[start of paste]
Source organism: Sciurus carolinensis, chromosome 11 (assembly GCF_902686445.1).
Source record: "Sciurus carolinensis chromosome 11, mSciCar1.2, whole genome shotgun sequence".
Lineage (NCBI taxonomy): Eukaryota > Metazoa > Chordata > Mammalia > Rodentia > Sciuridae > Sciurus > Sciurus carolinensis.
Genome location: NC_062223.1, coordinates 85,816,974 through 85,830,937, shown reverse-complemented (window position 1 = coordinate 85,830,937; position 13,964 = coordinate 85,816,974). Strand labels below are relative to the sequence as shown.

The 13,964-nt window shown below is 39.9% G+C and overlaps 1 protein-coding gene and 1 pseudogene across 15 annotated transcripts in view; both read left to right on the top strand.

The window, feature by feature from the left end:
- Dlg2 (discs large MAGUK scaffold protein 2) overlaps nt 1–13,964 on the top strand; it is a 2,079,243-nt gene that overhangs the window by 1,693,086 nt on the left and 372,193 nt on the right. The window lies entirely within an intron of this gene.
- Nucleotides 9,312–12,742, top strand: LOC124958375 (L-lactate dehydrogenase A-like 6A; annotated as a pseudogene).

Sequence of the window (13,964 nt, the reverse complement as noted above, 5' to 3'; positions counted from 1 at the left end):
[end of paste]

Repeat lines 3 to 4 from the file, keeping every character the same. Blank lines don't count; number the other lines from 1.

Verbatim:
Lineage (NCBI taxonomy): Eukaryota > Metazoa > Chordata > Mammalia > Rodentia > Sciuridae > Sciurus > Sciurus carolinensis.
Genome location: NC_062223.1, coordinates 85,816,974 through 85,830,937, shown reverse-complemented (window position 1 = coordinate 85,830,937; position 13,964 = coordinate 85,816,974). Strand labels below are relative to the sequence as shown.